Olives are first washed with water to remove any impurities on its skin and then crushed to a paste. This begins the extraction process. The traditional cold squeezing breaks the olive’s pulp by employing two turning granite wheels. Since there is no heat involved it is known as cold pressing.
The first cold pressing produces the most flavorful and healthiest oils. Warm squeezing is the modern method. The pulp is heated and then centrifuged to separate the oil from the solid residue. Commercial centrifugation generates heat as it removes water from the olive dough. This heat alters the phytochemical properties of the oil and make it more susceptible to free radical attack.
Refrigeration does not alter or damage extra virgin olive oil but it does cause fat droplets to coalesce. Solid block formation during refrigeration is an indication of a poor olive oil.
Olive oil is bottled in dark colored glass bottles and tin cans to protect it from the sun’s ray and oxidation. Large containers of olive oil should be stored in a cool, dark room. Cruets containing olive oil should be closed and constantly refilled to minimize the amount of space that oxygen can occupy. This prevents the oil’s oxidation.
Classification of Olive Oils
The classification of olive oil is based on the amount of acidic fats in the oil and varies based on climate, pressing technique, and the length of time between picking and pressing. Acidity is a reflection of the amount of oleic acid in the oil, which is also affected by the quality of the olives and the manner in which they are harvested. The more acidic the oil, the more it can withstand high temperatures.
A good quality olive oil retains much of the flavor of the fruit of the olive. The best ones are stone pressed and unfiltered. The more refined the oil, the more the oil loses flavor and taste.
The more fruity and aromatic the oil, the greater is its nutritional value.
1. Extra Virgin Olive Oil has an acidity level of 1% or less. Acidity is a function of oleic acid concentration. Extra Virgin is the healthiest and tastiest form of olive oil. It is not a good oil to cook with since its smoke point is around 370 degrees.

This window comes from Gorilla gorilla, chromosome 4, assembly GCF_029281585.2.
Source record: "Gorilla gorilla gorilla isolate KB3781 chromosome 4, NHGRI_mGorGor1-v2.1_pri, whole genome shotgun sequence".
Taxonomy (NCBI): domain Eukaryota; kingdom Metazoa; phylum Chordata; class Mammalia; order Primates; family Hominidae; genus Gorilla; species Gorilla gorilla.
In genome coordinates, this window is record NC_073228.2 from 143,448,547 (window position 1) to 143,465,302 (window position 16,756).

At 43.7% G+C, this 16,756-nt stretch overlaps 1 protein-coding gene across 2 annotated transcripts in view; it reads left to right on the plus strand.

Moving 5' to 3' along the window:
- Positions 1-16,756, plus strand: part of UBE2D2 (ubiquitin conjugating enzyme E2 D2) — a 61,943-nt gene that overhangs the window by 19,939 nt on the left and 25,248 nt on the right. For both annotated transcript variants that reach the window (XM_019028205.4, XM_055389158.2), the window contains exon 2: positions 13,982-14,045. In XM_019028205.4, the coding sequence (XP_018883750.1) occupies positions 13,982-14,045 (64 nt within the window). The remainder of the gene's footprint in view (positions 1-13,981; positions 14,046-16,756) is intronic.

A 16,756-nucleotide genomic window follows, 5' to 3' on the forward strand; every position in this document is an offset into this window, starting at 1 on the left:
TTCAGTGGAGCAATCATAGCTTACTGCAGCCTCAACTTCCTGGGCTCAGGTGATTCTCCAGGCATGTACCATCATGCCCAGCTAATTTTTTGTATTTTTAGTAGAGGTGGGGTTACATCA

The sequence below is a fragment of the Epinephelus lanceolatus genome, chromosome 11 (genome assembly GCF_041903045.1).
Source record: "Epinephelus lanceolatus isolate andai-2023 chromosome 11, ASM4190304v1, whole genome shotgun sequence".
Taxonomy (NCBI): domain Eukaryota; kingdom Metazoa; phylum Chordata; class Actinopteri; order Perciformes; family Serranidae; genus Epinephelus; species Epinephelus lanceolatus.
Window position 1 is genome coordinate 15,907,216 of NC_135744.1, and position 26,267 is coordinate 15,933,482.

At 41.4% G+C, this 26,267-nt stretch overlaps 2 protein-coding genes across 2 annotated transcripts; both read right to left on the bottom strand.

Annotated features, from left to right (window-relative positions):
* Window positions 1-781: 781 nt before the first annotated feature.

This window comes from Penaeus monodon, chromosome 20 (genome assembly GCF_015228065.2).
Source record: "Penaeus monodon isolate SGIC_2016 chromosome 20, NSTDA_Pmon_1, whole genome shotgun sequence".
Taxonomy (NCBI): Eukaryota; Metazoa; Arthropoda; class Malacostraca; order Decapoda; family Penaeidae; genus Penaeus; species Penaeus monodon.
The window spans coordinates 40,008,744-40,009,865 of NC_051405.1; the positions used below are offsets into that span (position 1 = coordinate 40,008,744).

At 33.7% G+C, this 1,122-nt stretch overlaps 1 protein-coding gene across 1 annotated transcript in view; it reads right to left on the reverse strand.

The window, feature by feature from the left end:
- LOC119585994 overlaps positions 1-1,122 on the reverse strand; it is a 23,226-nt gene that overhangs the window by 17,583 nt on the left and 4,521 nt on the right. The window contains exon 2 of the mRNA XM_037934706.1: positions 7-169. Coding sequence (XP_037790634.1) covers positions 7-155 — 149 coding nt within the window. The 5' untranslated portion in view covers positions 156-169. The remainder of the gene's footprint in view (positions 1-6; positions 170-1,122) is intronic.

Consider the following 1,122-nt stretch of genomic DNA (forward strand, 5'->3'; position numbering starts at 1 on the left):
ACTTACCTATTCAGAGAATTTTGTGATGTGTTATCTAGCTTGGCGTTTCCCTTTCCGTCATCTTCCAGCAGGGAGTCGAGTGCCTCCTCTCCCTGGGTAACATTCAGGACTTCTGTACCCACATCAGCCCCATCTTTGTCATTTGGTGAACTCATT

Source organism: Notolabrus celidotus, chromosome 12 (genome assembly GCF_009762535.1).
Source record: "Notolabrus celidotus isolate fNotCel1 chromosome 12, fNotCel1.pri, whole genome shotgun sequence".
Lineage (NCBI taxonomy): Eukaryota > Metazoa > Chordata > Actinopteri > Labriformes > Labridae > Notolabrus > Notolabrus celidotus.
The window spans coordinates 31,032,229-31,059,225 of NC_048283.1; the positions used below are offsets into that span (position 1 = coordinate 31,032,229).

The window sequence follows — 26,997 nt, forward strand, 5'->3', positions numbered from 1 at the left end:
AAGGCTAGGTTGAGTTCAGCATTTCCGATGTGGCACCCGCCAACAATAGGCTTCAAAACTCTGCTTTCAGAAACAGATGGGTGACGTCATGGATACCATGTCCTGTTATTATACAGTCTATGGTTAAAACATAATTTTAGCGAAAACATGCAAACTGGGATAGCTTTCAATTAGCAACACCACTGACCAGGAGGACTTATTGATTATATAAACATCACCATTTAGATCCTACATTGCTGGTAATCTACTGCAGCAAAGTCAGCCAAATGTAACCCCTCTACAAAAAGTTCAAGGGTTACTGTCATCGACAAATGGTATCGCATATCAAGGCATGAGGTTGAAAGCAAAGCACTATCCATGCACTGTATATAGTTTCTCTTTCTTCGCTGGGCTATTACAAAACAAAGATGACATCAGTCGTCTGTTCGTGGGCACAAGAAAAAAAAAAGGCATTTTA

2. Soprafino Virgin Olive Oil is 2% acidic. 400 degree SP
3. Fino Virgin Olive Oil is produced by industrial refining and is even more acidic with up to 3 % acid and a SP of 420
4. Virgin Olive oil is a light colored oil that contains 4% acid.
Sansa (Pomace) is highly refined oil that is obtained by solvents used to dissolve the pulpy residue (sansa). The sansa still contains oil but requires more extensive processes to extract it. The resulting oil contains more than 4% acidic components and many chemical imperfections. Since the refined oil is devoid of flavor and taste, it is often blended with Extra Virgin oil to lend flavor to the oil and makes a good choice for high temperature cooking.
The Food and Drug Administration now permits food manufacturers to claim that olive oil can reduce the risk of coronary heart disease due to its monounsaturated fat content.
Extra-virgin olive oil is the least acidic of the olive oils. The best extra-virgin olive oil contains less that 1% free acid. Acidity lends a sensation of sourness to the oil. The less free fatty acids in the oil, the better the tasting oil. Extra-virgin olive oil is much less acidic than virgin olive oil. The more an oil is refined, the higher its oleic acid content.
Differences in extra virgin batches are due to the region and climate where the olives were cultivated. The type of olive and the manner in which the olives are harvested provide other flavor differences.
Virgin olive oil is the most common olive oil found in supermarkets. They are good oils for light cooking. Virgin olive oil lacks the flavor, aroma and phytopigments of extra virgin but is more heat resistant.
Extra light and light olive oils are more refined, have less taste and phytochemicals but still retains the calories of the more pigmented extra virgin. These light olive oils are even more heat resistant and make a better choice for cooking.
Extra virgin olive oil is the preferred type since it contains all the unaltered phytochemicals, nutrients, flavors and aromas of the whole olive. These compounds give olive oil its distinctive fruity flavor and provides important health benefits.
The health benefits attributed to olive oil include an improved lipid profile and lower cholesterol levels. It is also thought to prevent cancer though its library of olive polyphenols, flavonoids and tocopherols..
Canola oil (short for Canadian Oil) is extracted from the Canadian rapeseed, a biotech creation produced through genetic engineering and seed splitting. The canola seed was bred to remove the undesirable compounds of rapeseeds.
Oils from rapeseed that contains higher erucic acid levels have industrial uses such as lubricants and rubber additives. They are also used in the manufacture of nylon, diesel fuels and pesticides.
Rape is a plant in the mustard family. Its oil is monounsaturated and contains almost 60 percent monounsaturated fatty acids (compared to about 70 percent in olive oil). Unfortunately, two-thirds of its monounsaturated fatty acids are erucic acid, a monounsaturated fatty acid associated with causing fibrotic lesions of the heart.
In the late 1970s, Canadian plant breeders created a variety of rapeseed that produced a monounsaturated oil low in erucic acid. In 1985, after the Canadian government lobby spent over fifty million dollar, the U.S. Department of Agriculture granted canola oil GRAS (Generally Recognized as Safe) status for use in foods.
When introduced, Canola oil was marketed to health-conscious consumers wanting to rid their diet of saturated fat.
Canola use in the kitchen is better than the other non-olive alternatives. Canola use in commercial food however is a health hazard since canola oil is more likely to be converted into trans fat during processing.